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'We can turn things around,' says Holohan as Cabinet to sign off on severe lockdown

  • 50,000 workers affected as building sites shut down
  • Passengers flying here will soon have to produce negative Covid test
  • Schools are now closed until February


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Dr Tony Holohan, Chief Medical Officer. Photo: Colin Keegan / Collins

Dr Tony Holohan, Chief Medical Officer. Photo: Colin Keegan / Collins

Dr Tony Holohan, Chief Medical Officer. Photo: Colin Keegan / Collins

THE country is being put back into a full national lockdown with schools to close and most construction work to halt until the end of the month.

The Cabinet will today sign off on the most severe Covid-19 restrictions it has considered since the country was first put in lockdown last March. The move comes against a backdrop of an escalating coronavirus crisis as 5,325 new cases and 17 deaths were reported yesterday.

Chief medical officer Tony Holohan warned the country was “experiencing a considerable surge in cases and hospitalisations”, but added: “We can turn this around quickly if we stick to the measures we know worked last spring.”

Last night, the Cabinet Committee on Covid-19 agreed to stop the majority of private construction developments as part of an attempt to stop the spread of the virus. The move will mean about 50,000 construction workers will have to down tools. However, essential construction developments such as social housing or schools projects will be permitted.

The measures will also see shops told to stop offering click and collect services, and they will instead be asked to offer only click and delivery.
Last night, the Cabinet Committee on Covid-19 agreed to stop the majority of private construction developments as part of an attempt to halt the spread of the virus.

The Cabinet Committee also agreed on closing secondary and primary schools until the end of the month.

However, the Cabinet will discuss ways to ensure students who attend special schools are not disadvantaged by the new lockdown restrictions.

Measures are being looked at to ensure Leaving Cert pupils are not negatively affected. The summer Leaving Cert exams could be delayed by a few weeks if Covid continues to cause serious problems.

Sources said the Government was adamant that the exams would go ahead.

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One issue would be aligning a later release of results and CAO offers with the start of the college year, but results were delayed by three weeks in 2020 which, while an inconvenience, was well managed by the higher education system.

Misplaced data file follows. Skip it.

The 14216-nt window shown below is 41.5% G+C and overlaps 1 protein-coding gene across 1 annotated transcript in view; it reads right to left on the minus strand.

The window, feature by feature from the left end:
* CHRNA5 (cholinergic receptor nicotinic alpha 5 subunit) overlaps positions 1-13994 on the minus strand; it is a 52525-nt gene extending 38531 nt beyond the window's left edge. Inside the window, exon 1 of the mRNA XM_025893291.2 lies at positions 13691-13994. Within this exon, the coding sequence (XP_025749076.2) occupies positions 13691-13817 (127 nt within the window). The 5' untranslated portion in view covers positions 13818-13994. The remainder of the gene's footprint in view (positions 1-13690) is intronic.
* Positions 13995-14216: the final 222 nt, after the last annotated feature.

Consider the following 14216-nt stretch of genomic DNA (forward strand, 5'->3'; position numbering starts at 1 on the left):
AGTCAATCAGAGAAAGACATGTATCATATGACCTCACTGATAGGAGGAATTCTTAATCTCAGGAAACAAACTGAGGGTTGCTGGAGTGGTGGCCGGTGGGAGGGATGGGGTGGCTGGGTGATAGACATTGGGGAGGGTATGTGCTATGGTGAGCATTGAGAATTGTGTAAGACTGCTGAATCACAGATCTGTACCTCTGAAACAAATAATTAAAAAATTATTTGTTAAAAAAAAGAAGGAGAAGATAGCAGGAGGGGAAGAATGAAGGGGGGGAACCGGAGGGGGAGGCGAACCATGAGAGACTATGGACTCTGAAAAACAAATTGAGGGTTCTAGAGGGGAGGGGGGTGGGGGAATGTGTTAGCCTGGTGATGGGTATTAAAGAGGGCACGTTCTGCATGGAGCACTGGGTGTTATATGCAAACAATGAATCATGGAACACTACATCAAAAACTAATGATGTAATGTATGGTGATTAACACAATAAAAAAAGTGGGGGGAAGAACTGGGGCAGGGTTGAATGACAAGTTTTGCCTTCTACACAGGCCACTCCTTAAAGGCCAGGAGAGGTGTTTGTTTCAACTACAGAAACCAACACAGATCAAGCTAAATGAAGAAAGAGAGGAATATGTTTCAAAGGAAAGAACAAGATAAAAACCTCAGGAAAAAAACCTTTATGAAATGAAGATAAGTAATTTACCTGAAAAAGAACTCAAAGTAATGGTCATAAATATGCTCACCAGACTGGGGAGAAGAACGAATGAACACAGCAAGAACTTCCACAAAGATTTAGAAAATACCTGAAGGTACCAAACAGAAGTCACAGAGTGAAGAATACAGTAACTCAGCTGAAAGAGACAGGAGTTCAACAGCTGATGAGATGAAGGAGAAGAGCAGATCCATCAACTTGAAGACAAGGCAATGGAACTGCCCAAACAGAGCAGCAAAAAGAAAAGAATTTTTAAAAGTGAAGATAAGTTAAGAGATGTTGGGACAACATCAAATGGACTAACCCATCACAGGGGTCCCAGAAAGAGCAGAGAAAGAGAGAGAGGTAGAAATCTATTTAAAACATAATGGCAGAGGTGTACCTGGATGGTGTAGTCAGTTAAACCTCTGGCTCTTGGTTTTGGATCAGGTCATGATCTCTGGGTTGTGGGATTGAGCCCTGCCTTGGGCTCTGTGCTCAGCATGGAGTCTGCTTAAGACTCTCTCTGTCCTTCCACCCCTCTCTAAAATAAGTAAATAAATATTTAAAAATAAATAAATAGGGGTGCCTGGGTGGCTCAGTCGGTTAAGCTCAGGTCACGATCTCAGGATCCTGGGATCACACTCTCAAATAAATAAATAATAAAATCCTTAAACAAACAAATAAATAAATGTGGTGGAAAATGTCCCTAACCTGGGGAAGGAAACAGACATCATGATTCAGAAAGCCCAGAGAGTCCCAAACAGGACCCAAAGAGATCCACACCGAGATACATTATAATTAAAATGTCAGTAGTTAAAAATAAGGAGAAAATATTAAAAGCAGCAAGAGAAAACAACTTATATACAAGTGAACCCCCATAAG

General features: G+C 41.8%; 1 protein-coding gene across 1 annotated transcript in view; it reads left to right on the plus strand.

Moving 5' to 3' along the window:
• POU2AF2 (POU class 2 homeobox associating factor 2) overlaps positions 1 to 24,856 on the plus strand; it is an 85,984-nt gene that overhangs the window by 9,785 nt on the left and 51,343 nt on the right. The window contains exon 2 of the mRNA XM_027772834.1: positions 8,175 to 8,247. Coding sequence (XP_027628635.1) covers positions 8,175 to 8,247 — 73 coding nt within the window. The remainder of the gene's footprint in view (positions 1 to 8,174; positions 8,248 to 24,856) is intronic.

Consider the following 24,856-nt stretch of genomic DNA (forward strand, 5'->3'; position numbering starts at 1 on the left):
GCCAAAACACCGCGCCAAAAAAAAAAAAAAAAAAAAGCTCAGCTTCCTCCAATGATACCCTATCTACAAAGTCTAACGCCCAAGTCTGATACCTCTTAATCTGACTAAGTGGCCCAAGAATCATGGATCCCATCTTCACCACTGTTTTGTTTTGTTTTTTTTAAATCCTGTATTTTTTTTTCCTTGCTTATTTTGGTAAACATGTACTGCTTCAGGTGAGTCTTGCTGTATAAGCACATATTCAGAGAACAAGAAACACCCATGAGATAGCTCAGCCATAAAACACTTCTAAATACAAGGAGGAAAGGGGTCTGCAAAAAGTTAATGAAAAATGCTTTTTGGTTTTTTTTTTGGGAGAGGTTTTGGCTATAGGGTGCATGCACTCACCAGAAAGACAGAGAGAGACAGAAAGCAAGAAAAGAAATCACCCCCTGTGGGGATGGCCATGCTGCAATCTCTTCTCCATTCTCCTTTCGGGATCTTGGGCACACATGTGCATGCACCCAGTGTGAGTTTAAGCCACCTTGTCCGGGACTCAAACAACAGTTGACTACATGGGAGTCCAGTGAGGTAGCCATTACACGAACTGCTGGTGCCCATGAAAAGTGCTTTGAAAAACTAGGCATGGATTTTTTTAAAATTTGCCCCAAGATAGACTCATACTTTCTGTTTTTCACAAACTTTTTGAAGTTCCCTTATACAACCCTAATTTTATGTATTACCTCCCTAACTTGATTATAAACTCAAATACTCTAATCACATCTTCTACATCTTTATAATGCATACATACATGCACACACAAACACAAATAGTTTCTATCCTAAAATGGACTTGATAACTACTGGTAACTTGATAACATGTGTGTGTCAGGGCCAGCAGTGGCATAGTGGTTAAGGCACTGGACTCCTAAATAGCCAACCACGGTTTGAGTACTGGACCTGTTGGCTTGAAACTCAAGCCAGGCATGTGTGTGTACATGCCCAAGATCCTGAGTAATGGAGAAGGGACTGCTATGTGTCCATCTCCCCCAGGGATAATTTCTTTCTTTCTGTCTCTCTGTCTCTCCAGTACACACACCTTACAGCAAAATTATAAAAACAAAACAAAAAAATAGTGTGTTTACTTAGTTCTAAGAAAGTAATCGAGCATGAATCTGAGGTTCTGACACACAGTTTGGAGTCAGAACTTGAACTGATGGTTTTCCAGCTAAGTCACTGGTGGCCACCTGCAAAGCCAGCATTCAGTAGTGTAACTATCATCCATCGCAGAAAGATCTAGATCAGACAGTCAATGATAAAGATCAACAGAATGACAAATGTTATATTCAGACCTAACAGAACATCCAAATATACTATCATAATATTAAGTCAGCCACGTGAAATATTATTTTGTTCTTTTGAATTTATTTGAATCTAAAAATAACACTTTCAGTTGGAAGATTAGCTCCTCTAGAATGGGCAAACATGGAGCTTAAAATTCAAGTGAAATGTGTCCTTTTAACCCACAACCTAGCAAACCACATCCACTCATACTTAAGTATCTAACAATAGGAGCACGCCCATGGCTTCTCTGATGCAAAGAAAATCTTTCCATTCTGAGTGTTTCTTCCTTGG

At the December meeting, the State Examinations
Commission set out a range of options to the education partners, but the rapid deterioration in Covid infection rates is presenting further challenges.

Meanwhile, travellers flying into Ireland will soon be required to produce a negative Covid-19 test on arrival.

The new rules will require anyone flying into Ireland to produce a negative PCR test result received within three days before arrival.

The ban on flights and passenger ferries from Britain and South Africa will be extended until midnight on Friday. From Saturday anyone travelling to Ireland from Britain or South Africa will be required to produce a negative laboratory test received within three days before travel.

They will also be required to restrict their movements for 14 days on arrival.

A date has not been yet set for when all travellers flying into Ireland will be required to produce negative test results on arrival.

At a lengthy Cabinet committee meeting, ministers were told a variant of the coronavirus originating in England has been found in 25pc of recent positive cases in Ireland. The new variant, which emerged in England before Christmas, resulted in the Government banning all flights from Britain.

Taoiseach Micheál Martin also said the new variant was one of the reasons the Government was forced to reimpose restrictions during the Christmas period.

However, the chair of Nphet’s Expert Advisory Group Dr Cillian de Gascun contradicted the Taoiseach’s claim.

On Twitter, Dr de Gascun said the variant was “not responsible for the recent significant and concerning increase” in new Covid cases in Ireland. He said the variant was only in 10pc of samples tested. Dr de Gascun noted his conclusion was on a small sample of 160 cases.

However, President of the Royal College of Physicians Ireland Prof Mary Horgan said the sample size was too small to make a conclusion.

Visit our Covid-19 vaccine dashboard for updates on the roll out of the vaccination program and the rate of Coronavirus cases Ireland


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